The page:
NAACP Condemns Ferguson State of Emergency, Compares Rioters, Looters to Boston Tea Partiers

NAACP Condemns Ferguson State of Emergency, Compares Rioters, Looters to Boston Tea Partiers

After Missouri Gov. Jay Nixon (D) declared a state of emergency on Monday days before the Ferguson grand jury is expected to make its decision on whether to indict the officer who shot and killed Michael Brown, the NAACP condemned the decision as “presumptuous.”

NAACP President and CEO Cornell Brooks said the state of emergency declaration only threatens to “stir up tension” and is “both premature in its application and presumptuous in intention” to the “hundreds of peaceful demonstrators who have embraced their Constitutional right to protest.”

He then compared the Ferguson protesters, some of whom rioted and looted, to the peaceful protesters that showed up to Washington, D.C. for Martin Luther King’s “I Have a Dream” speech, the non-violent and peaceful Civil Rights protesters who boycotted buses in Montgomery, and even the original Boston Tea Partiers. Brooks said that “the ability to protest is woven into the very fabric of our nation and should not be stifled by presumptuous leadership.”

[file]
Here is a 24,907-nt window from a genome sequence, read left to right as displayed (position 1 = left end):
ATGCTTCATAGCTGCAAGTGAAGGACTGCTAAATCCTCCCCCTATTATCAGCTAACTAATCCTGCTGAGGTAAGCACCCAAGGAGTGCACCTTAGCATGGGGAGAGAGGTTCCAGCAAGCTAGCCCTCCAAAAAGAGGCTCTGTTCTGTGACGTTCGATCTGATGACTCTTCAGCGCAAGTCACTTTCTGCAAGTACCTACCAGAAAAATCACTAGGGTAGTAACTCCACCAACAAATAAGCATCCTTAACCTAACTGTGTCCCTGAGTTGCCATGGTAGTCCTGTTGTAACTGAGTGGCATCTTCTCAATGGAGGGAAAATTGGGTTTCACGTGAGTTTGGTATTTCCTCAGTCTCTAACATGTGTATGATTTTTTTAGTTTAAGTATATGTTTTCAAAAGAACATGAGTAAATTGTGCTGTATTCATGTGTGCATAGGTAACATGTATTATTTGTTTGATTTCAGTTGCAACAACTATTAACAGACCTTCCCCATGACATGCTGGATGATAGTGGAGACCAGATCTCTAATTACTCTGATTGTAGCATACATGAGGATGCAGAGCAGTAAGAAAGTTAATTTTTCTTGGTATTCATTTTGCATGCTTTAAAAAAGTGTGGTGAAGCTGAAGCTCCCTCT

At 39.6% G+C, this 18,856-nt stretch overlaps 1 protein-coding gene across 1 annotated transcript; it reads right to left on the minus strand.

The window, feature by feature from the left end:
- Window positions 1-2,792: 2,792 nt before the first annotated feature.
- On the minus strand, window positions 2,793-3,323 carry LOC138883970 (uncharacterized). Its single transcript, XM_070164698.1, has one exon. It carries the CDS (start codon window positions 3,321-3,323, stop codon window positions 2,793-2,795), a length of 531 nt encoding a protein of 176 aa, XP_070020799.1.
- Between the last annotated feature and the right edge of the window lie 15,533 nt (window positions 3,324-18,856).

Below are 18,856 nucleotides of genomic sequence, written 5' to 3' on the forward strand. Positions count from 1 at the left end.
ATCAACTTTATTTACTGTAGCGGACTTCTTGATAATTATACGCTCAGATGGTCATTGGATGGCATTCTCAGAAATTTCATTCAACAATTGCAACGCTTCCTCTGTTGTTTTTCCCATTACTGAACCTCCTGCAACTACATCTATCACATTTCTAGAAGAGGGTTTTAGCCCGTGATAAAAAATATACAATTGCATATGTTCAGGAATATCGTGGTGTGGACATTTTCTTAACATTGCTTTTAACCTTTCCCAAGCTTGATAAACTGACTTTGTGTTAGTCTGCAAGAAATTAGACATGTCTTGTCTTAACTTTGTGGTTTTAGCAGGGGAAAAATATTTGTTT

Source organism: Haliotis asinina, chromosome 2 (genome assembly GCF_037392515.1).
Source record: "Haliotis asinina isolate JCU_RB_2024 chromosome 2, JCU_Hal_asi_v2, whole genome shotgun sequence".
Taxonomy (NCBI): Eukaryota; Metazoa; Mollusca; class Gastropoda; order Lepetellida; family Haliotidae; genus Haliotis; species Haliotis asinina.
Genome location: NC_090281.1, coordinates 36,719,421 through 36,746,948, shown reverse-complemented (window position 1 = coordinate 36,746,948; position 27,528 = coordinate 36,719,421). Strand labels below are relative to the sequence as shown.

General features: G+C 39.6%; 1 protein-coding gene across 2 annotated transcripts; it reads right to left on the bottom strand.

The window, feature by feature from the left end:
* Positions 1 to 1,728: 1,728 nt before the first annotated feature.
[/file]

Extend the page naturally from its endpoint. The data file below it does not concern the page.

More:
“Governor Nixon’s decision to declare a state of emergency without evidence of violence or danger only threatens to stir up tensions and denigrate the peaceful efforts of countless non-violent activists,” he said in a statement. “We at the NAACP will work tirelessly to ensure that the civil rights of the demonstrators are upheld.  And finally, we commend as well as stand with those practitioners of democracy who have stood strong for over 100 days.”

After Ferguson was marred by widespread looting and violence in the wake of Michael Brown’s death, which was fanned by the mainstream press, cities across the country are on alert and preparing for worst-case scenarios ahead of the grand jury’s imminent decision. The FBI has warned that violence will be “likely” when the decision is announced.


Please let us know if you're having issues with commenting.